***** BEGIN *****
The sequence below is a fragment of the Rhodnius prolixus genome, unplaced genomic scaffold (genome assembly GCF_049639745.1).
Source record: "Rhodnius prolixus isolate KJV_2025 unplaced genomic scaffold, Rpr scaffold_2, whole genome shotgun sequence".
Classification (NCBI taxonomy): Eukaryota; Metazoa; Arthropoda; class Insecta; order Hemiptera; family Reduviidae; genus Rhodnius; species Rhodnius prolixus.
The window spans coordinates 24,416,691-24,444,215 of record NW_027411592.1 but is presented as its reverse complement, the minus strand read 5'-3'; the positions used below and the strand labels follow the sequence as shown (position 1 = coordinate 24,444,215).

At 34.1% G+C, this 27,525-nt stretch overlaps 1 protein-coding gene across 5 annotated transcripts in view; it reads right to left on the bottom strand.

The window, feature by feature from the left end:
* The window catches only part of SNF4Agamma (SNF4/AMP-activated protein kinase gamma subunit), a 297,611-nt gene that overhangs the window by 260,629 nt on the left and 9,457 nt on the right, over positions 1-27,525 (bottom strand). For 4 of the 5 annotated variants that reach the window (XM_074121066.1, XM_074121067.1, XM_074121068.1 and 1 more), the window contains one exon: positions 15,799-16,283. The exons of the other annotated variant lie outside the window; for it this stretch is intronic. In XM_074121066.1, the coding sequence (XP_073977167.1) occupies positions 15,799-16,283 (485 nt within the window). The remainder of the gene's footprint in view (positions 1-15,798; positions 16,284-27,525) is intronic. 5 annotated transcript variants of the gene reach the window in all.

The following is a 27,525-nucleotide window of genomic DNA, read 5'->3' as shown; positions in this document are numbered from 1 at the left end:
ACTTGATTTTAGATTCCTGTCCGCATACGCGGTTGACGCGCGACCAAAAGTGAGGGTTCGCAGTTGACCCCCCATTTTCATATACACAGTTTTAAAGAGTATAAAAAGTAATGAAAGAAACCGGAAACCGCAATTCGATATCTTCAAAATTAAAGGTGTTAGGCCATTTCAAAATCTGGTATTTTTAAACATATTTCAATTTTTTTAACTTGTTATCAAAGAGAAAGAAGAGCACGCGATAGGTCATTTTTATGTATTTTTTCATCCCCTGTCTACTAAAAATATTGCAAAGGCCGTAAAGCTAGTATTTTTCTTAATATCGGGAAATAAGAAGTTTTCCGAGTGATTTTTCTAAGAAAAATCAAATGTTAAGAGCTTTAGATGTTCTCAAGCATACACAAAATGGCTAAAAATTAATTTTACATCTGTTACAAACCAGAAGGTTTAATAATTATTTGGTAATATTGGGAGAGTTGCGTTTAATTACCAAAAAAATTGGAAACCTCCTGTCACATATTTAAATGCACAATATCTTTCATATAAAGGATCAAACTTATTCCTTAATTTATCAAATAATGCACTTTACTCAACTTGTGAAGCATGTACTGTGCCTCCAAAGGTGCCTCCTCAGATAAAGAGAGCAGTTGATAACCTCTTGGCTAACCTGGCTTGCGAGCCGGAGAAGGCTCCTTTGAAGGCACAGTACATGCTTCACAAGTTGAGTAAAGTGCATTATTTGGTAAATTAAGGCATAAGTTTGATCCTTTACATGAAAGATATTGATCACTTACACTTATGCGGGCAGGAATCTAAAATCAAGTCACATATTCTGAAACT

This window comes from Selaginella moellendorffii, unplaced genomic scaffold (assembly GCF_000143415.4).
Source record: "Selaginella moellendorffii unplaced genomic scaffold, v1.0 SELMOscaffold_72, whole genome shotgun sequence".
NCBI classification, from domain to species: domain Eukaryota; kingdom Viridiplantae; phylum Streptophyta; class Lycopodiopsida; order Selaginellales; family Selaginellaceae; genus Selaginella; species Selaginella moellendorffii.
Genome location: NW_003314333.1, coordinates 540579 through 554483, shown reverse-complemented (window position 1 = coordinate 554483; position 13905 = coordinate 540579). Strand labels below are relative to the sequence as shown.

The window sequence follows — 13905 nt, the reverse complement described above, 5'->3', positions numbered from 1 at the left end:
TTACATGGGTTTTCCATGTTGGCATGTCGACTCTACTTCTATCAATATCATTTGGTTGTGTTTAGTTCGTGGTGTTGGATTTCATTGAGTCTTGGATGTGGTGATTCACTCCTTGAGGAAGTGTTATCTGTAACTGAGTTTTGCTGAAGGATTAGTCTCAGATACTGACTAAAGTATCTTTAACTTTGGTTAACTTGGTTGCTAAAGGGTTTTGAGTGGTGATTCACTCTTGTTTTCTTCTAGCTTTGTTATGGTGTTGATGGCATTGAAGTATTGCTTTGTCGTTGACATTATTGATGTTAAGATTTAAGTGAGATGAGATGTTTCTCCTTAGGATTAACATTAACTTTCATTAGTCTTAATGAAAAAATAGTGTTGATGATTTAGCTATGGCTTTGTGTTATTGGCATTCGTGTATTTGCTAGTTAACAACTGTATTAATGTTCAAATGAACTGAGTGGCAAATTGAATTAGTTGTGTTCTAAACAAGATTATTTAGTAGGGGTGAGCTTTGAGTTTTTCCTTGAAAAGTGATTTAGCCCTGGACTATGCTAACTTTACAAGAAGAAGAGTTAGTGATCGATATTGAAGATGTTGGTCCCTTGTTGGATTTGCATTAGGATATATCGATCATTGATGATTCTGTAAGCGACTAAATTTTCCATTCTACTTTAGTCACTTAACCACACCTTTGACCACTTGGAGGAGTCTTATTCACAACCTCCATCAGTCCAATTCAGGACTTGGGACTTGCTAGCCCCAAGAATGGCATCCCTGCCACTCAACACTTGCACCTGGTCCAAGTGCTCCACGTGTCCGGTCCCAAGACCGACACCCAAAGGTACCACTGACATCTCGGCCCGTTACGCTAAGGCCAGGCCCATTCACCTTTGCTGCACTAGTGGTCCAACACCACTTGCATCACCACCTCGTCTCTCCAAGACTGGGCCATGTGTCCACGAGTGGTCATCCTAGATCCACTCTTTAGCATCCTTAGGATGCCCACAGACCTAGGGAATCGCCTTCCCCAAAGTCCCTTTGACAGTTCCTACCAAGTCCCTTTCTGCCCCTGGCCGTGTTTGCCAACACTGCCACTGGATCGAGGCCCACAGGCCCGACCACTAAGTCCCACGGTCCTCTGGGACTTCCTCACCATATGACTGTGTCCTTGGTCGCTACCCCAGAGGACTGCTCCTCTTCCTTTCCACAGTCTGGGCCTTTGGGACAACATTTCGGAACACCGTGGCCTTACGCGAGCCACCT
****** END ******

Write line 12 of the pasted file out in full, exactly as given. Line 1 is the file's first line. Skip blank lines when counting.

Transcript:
NCBI classification, from domain to species: domain Eukaryota; kingdom Viridiplantae; phylum Streptophyta; class Lycopodiopsida; order Selaginellales; family Selaginellaceae; genus Selaginella; species Selaginella moellendorffii.